by Yidan Wang, Young Rock Chung, Simon Eitzinger, Nicole Palacio, Shana Gregory, Mitra Bhattacharyya, Pablo Penaloza-MacMaster
CD8 T cells are necessary for the elimination of intracellular pathogens, but during chronic viral infections, CD8 T cells become exhausted and unable to control the persistent infection. Programmed cell death-1 (PD-1) blockade therapies have been shown to improve CD8 T cell responses during chronic viral infections. These therapies have been licensed to treat cancers in humans, but they have not yet been licensed to treat chronic viral infections because limited benefit is seen in pre-clinical animal models of chronic infection. In the present study, we investigated whether TLR4 triggering could improve PD-1 therapy during a chronic viral infection. Using the model of chronic lymphocytic choriomeningitis virus (LCMV) infection in mice, we show that TLR4 triggering with sublethal doses of lipopolysaccharide (LPS) followed by PD-1 blockade results in superior improvement in circulating virus-specific CD8 T cell responses, relative to PD-1 blockade alone. Moreover, we show that the synergy between LPS and PD-1 blockade is dependent on B7 costimulation and mediated by a dendritic cell (DC) intrinsic mechanism. Systemic LPS administration may have safety concerns, motivating us to devise a safer regimen. We show that ex vivo activation of DCs with LPS, followed by adoptive DC transfer, results in a similar potentiation of PD-1 therapy without inducing wasting disease. In summary, our data demonstrate a previously unidentified role for LPS/TLR4 signaling in modulating the host response to PD-1 therapy. These findings may be important for developing novel checkpoint therapies against chronic viral infection.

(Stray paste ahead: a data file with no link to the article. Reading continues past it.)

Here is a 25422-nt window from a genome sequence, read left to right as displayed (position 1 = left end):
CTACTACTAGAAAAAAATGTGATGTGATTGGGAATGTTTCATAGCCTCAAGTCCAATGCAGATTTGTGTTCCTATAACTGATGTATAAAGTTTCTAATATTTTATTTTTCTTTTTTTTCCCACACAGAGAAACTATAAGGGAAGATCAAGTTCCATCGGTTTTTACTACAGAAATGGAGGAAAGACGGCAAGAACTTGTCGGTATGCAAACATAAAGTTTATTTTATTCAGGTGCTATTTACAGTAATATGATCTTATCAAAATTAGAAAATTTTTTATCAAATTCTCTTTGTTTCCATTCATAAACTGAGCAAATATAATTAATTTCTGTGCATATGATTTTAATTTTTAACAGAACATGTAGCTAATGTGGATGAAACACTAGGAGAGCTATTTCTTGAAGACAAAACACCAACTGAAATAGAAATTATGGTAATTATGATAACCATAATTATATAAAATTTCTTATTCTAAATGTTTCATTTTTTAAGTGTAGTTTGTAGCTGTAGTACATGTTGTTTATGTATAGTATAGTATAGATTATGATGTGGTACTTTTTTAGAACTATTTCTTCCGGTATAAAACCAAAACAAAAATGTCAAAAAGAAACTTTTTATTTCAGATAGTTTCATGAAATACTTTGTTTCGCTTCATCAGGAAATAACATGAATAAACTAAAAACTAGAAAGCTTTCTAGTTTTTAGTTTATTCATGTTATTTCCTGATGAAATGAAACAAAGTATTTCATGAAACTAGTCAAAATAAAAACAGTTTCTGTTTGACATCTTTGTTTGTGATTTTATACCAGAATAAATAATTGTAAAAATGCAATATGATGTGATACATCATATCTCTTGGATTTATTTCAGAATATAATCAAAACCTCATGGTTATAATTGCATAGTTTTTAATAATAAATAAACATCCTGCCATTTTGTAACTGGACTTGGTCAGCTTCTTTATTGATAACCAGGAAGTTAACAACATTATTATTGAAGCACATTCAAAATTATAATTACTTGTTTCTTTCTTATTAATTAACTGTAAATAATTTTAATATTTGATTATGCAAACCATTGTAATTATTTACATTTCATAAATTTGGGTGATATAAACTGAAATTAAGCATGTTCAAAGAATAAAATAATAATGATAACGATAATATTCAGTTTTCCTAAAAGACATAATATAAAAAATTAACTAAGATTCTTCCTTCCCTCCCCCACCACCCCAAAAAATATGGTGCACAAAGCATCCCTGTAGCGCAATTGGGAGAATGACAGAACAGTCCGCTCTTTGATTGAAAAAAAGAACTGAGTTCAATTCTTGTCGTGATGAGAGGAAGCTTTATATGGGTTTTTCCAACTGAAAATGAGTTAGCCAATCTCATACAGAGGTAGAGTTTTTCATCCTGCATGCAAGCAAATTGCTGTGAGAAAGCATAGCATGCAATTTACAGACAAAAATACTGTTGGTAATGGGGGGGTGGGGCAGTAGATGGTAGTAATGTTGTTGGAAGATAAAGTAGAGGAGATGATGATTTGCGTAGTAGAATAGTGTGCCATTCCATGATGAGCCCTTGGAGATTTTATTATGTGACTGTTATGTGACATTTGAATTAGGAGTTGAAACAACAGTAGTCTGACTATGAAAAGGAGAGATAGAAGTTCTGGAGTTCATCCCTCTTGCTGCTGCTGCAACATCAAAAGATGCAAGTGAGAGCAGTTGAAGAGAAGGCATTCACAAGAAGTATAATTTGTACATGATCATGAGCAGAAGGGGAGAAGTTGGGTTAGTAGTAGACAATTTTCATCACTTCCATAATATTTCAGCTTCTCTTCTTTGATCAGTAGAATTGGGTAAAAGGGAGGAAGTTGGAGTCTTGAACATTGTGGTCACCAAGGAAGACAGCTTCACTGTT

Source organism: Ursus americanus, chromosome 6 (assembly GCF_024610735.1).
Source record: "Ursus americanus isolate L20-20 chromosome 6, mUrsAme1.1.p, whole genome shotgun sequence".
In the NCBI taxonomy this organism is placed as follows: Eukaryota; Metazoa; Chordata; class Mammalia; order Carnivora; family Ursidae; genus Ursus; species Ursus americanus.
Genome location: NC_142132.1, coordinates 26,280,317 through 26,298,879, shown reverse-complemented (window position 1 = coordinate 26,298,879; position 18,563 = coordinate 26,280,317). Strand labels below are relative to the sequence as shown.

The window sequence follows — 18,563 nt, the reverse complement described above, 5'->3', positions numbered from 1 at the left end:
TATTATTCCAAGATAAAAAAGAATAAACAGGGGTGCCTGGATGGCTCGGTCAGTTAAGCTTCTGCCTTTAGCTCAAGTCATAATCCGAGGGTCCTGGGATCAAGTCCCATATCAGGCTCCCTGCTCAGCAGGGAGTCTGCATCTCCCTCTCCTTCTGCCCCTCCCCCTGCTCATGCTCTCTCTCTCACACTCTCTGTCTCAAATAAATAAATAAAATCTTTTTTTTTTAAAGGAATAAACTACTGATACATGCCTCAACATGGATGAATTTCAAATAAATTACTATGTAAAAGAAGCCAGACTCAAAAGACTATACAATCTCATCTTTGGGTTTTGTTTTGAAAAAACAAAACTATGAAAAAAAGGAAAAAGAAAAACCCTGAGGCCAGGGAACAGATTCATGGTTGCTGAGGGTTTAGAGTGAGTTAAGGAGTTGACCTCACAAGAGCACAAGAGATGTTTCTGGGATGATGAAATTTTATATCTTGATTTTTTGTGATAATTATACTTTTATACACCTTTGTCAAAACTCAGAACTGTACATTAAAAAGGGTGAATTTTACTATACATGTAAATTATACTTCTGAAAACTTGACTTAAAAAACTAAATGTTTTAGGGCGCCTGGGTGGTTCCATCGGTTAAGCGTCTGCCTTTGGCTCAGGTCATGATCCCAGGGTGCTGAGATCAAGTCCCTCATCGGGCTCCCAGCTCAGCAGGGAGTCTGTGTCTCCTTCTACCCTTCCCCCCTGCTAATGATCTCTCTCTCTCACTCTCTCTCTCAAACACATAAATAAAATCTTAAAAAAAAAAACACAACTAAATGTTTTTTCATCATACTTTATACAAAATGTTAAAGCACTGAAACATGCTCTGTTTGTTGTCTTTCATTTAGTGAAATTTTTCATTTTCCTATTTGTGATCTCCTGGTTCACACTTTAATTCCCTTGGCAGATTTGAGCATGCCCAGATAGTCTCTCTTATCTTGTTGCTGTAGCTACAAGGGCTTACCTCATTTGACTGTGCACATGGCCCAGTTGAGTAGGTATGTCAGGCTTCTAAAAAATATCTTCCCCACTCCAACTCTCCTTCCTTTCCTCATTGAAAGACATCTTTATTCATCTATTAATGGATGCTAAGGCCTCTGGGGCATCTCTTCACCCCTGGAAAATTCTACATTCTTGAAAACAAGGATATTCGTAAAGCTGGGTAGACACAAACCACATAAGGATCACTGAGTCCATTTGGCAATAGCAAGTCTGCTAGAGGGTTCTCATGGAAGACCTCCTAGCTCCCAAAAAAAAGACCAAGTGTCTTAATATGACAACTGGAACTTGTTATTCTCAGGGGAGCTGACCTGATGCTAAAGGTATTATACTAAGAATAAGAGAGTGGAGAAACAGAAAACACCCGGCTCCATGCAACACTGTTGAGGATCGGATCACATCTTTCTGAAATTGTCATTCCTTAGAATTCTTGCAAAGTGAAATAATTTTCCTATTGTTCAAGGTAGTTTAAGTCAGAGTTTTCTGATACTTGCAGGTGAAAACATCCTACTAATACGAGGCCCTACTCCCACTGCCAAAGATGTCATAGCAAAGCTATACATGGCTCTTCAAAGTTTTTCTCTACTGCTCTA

Tratto da: www.plos.org
Note sul Copyright: Articles and accompanying materials published by PLOS on the PLOS Sites, unless otherwise indicated, are licensed by the respective authors of such articles for use and distribution by you subject to citation of the original source in accordance with the Creative Commons Attribution (CC BY) license.